Who do we pray to? And in whose name? I often hear people begin their prayers with “Our Father,” “Dear Lord,” or “Dear Jesus,” and then end with “in thy name.” Whose name do they mean? This practice, by the way, is not limited to members of any particular denomination.
Hitherto have ye asked nothing in my name: ask, and ye shall receive, that your joy may be full. At that day ye shall ask in my name: and I say not unto you, that I will pray the Father for you: for the Father himself loveth you, because ye have loved me, and have believed that I came out from God (John 16:24, 26, 27).
These are Jesus parting instructions to His apostles and have generally been accepted by Christian believers as guidance in how we should make our petitions known: God himself loves us and is pleased to hear our prayers, yet those prayers should be wrapped with the name of Jesus, whose blood was shed for us and who is our advocate with the Father.
Thirty years ago, elderly deacon Lloyd Wohlgemuth (long since departed to his reward), made the introduction to a worship service in the congregation where we then lived. He asked whether those who ended their prayers with “in thy name” were ashamed to speak the name of Jesus. He said he did not believe that to be the case, yet someone could possibly make that inference if we do not clearly say whose name we mean.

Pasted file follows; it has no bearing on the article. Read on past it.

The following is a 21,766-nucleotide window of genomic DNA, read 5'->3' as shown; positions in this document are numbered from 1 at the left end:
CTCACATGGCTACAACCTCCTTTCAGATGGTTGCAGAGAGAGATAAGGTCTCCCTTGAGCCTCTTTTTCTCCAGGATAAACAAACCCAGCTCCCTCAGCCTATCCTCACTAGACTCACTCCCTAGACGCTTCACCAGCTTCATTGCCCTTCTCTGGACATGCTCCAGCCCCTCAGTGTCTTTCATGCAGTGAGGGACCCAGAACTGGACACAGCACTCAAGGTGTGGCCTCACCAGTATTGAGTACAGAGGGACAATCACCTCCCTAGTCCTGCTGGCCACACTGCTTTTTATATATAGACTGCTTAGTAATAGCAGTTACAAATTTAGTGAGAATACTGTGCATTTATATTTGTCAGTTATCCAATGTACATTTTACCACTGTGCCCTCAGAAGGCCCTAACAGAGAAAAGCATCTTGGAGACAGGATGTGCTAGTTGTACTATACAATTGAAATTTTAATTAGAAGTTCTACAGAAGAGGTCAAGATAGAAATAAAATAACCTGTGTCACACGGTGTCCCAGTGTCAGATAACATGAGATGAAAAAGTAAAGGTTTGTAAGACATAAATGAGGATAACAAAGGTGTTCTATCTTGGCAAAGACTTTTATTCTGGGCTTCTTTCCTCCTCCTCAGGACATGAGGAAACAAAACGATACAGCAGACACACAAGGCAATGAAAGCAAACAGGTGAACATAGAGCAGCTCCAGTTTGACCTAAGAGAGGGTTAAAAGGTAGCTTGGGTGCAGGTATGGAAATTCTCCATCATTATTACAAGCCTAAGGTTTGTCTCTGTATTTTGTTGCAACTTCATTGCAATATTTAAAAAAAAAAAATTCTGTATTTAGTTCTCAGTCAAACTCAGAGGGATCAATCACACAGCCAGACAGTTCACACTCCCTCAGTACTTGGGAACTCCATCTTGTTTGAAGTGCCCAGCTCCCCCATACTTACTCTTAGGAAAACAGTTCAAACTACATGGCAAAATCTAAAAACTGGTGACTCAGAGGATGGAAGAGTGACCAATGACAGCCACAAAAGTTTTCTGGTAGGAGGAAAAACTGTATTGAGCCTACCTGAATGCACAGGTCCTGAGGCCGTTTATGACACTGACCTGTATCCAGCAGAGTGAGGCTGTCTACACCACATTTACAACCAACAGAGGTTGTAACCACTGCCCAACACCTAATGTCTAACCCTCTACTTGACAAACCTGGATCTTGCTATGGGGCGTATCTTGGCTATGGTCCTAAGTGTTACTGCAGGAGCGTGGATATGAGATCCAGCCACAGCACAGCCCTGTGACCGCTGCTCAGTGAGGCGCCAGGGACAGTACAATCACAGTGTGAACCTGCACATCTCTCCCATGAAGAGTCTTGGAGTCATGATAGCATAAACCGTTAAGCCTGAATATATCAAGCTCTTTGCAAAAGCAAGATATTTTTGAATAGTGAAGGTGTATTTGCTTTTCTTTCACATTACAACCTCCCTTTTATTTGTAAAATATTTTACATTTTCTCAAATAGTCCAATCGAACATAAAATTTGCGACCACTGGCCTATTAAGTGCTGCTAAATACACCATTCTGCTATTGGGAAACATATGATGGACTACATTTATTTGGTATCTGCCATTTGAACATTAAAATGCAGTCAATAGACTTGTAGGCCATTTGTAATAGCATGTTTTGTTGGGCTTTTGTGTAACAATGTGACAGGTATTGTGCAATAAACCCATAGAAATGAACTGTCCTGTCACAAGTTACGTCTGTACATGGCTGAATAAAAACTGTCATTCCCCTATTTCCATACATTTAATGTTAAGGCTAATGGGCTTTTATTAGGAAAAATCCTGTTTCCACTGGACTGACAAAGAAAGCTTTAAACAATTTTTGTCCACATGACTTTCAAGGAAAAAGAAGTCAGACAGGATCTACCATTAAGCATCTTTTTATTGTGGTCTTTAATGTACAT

Let me be clear, I do not believe that heaven has some heavy-handed bureaucracy that will reject our prayers if they are not submitted in the officially mandated format. God hears all our prayers, however they are formulated. I do wonder, though, if we are a little fearful of approaching the Father with our petitions, somehow fearing His disapproval. That could lead to a confusion as to whom it is that we are actually addressing our prayers. Perhaps there is some thought that it would be best for Jesus to receive our prayers and then pass them on to the Father.
Yet Jesus constantly reiterated the truth of God’s love. The love of Jesus does not stand as a buffer between us and the stern anger of God, it is a demonstration of how much God loves us.
Let us therefore come boldly unto the throne of grace, that we may obtain mercy, and find grace to help in time of need (Hebrews 4:16).